RALEIGH – Chief Justice of the North Carolina Supreme Court Cheri Beasley announced several directives March 13 that will affect how the state’s court system operates during the outbreak of COVID-19 (coronavirus).
Although the superior courts and district courts remain open, effective March 16, superior court and district court proceedings will be rescheduled for at least 30 days, with some exceptions. These exceptions include:
- Proceedings that can be conducted remotely.
- Proceedings necessary to preserve the right to due process of law, such as a first appearance or bond hearing, the appointment of counsel for an indigent defendant, a probation hearing or a probable cause hearing.
- Proceedings for the purpose of obtaining emergency relief, such as a domestic violence protection order, temporary restraining order, juvenile custody order, judicial consent to juvenile medical treatment order or civil commitment order.
- Proceedings in which a jury has already been empaneled or to any grand juries already empaneled.
- If the senior resident superior court judge, chief business court judge, or chief district court judge determines the proceeding can be conducted under conditions that protect the health and safety of all participants.
Magistrates will also continue to issue warrants and perform marriages.
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The directive comes after Gov. Roy Cooper gave a recommendation to cancel or postpone gatherings over 100 people and telework if possible. North Carolina has 15 positive cases of coronavirus reported.
Beasley cited Cooper’s recommendation in her decision to postpone court cases. She said thousands of people enter court offices every day, most often because they have been summoned to be there and will risk legal consequences if they do not appear.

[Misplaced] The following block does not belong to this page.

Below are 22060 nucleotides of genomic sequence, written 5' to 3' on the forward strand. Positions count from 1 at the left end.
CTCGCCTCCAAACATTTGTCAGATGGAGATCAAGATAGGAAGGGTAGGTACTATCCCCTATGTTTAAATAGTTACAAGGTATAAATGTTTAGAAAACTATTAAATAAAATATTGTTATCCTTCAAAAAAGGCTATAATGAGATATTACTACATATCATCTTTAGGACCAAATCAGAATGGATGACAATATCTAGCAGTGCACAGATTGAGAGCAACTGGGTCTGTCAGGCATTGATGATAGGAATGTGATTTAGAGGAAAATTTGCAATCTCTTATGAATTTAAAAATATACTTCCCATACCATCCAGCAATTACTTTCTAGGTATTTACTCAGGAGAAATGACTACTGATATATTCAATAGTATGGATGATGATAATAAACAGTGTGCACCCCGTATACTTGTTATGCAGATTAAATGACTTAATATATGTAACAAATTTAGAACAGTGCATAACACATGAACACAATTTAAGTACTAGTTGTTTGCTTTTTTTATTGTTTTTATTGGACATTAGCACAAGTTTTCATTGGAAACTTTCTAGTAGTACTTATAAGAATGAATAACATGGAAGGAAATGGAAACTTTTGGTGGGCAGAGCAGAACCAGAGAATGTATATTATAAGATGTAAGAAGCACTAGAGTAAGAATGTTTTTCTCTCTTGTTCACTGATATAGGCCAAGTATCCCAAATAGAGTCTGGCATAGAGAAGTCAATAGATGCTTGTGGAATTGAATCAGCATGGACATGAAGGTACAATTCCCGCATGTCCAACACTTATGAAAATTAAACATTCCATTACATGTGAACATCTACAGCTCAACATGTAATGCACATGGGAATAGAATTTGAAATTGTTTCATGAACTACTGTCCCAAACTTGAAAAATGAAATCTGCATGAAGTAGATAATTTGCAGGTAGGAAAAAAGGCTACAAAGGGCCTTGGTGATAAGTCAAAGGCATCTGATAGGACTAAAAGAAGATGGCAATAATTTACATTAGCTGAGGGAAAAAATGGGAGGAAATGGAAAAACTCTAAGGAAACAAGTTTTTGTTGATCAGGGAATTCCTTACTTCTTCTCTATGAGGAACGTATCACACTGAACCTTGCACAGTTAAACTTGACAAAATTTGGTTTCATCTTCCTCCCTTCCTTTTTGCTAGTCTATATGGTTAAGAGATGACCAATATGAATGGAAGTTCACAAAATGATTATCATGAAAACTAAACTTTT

During the outbreak of coronavirus, Beasley said superior and district courts are encouraged to liberally grant additional accommodations to parties, witnesses, attorneys and others with business before the courts who are at high risk of contracting the virus.
She strongly encouraged people not to visit court offices unless they are “absolutely needed to be there.” She also suggested people take advantage of services available online at www.ncourts.gov. These include citation services, paying tickets, court payments, signing up for court date notifications and reminders and eFiling court documents for certain courts and case types.
“This will allow us to drastically reduce the exposure caused by crowded sessions of court, which often bring hundreds of people at a time into our courthouses and by doing so, we will be doing our part to help slow the spread of the coronavirus,” she said.
McKinley Wooten Jr., director of N.C. Administrative Office of the Courts, said the state’s judicial branch is taking precautions to combat the spread of coronavirus seriously.
“Any person who is likely to transmit the coronavirus is told and admonished to avoid all court facilities,” he said.
Wooten said this includes people who have traveled to China, South Korea, Japan, Italy and Iran in the last 14 days; been directed to quarantine, isolate or to self-monitor; been diagnosed with coronavirus; or who live with someone who falls within one of the categories and poses a danger to those going into court facilities.
There are approximately 7,000 employees who work in the state’s judicial branch. Wooten said they have been given the option to work remotely if they can.
“This directive today is really about reducing traffic in the court,” he said.
Thousands of cases will be affected by the directive and courts will need to notify parties and their attorneys of new hearing and trial dates. As a result, Beasley said courts will be dealing with a backlog of cases in the months ahead.
“Unfortunately, in the moment we are facing, we must weigh the benefits of our court services against the need to protect North Carolinians from exposure to coronavirus,” Beasley said.
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